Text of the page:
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Keywords and Captions

The use of metadata as a filing aid has it's pitfalls like any filing system - without some simple thought taking place before we start adding metadata in an ad hoc manner our system becomes confused and inconsistent. Whether it's an online search engine, picture library or the software you are using to file your images on your own computer/hard drives the database created contains an index of all the metadata you add. From this it can be used to search based on patterns, words and more. Typically they ignore upper and lower case, they can offer partial matches, match like-sounding words, prioritorize matches etc.

Amongst the metadata that can be added to an image file includes information about the photographer and where the image was taken, as well as keywords and captions. We have a fuller article explaining metadata and looking at what and where you can find it within software. Here we are going to concentrate specifically on Keywords and Captions. Click here to read it.

With billions of images in cybersapce putting the right keywords and captions on your images will move them along way up the large list, and they will crop up in searches more often. The more hits an image gets the more likely it is to sell. Before adding any metadata think about how you would search on the internet, do you use single words, are you specific enough about what you are searching for. Being able to think about what may be searched for will help you to determine what keywords you are going to add to your image file.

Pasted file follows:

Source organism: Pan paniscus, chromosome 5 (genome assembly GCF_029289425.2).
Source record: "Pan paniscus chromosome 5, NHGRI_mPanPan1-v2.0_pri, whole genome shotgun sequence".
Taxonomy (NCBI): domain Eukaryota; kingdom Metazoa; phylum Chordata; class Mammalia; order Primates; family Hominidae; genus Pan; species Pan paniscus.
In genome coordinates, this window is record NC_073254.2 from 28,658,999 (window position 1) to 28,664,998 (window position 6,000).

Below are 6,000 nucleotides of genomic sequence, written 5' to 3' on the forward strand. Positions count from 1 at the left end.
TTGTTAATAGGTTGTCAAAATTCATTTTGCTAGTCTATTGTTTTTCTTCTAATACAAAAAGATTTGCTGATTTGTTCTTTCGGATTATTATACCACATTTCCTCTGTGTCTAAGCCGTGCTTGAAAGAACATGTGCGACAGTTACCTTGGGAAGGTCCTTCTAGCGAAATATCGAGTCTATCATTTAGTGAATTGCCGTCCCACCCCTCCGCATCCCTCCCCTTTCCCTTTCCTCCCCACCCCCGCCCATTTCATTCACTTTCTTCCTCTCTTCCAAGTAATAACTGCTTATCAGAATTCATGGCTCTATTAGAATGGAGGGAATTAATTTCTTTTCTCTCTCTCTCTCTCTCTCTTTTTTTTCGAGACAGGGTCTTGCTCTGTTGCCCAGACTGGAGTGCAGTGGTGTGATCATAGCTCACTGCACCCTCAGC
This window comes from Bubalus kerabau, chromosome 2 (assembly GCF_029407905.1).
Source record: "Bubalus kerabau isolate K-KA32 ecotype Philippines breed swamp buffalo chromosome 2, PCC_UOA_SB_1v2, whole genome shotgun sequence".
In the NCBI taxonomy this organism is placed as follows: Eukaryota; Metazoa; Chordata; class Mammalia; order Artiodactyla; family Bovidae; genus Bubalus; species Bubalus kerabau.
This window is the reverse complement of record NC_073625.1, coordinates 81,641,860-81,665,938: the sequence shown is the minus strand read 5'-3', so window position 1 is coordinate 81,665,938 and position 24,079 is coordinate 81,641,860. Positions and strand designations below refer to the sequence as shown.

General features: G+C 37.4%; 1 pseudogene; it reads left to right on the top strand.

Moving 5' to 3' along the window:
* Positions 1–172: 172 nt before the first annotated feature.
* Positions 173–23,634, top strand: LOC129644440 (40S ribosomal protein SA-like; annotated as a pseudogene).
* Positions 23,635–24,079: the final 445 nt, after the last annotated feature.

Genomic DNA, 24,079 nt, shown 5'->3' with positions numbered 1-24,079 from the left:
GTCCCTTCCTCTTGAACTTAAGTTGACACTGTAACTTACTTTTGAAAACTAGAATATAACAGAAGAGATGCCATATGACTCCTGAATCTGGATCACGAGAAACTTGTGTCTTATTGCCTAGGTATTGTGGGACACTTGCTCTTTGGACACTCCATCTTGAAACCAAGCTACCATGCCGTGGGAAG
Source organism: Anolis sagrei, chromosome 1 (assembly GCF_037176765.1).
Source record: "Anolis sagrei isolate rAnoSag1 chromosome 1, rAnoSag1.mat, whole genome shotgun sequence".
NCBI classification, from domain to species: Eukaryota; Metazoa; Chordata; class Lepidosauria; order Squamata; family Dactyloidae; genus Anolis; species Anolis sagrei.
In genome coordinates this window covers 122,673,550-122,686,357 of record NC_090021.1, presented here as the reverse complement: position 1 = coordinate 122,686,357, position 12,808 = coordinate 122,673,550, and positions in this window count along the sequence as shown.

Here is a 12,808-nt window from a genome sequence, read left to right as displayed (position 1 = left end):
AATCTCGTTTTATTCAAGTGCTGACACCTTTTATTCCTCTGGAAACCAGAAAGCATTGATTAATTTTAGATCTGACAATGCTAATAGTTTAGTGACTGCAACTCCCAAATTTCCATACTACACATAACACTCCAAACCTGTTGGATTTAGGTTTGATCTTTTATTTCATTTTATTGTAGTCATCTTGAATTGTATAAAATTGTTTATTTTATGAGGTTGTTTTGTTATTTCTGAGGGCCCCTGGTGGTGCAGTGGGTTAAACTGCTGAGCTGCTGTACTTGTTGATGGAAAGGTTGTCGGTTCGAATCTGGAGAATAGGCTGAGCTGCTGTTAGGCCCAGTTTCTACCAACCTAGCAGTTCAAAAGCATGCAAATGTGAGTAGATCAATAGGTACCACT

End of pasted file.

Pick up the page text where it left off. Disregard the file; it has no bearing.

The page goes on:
Adding Keywords

There are no standard keywording systems, in fact most people are not very good at it, both in terms of getting them right for their image, but also in using them when searching the internet. The temptation is to over keyword and put too many on an image, so to get over this take time to think about not only what is in the image, but also other information that may not be obvious to the image, such as where it was taken, what colours are included, what mood it conveys, for example a charging rhino could illustrate power. Think about who might use the image and therefore what they may be looking/searching for, this will help define the keywords you want to use. It is so easy to go wrong with keywords for example 'horse' could also bring up horsefly, and it's no good saying 'lion, Africa' it's too wide you need to be more specific.

Having said all this it is also too easy to get bogged down in the keywording process and it is not necessarily as effective as it may first appear. You could for instance do some searches yourself based on particular words but the chances are this will throw up an enormous array of possibilities and not all of them being what is being looked for. Have a go, go to Flikr for instance and key in a particular word, how many pages of images did you get, a lot I bet. However it's not practical to do this for every word you thought about using, you would spend more time on your computer than behind your camera. So keep some perspective think about how others might search, but don't try to be too analytical about it. Keywording is supposed to be a useful tool for both you and others to locate items easily.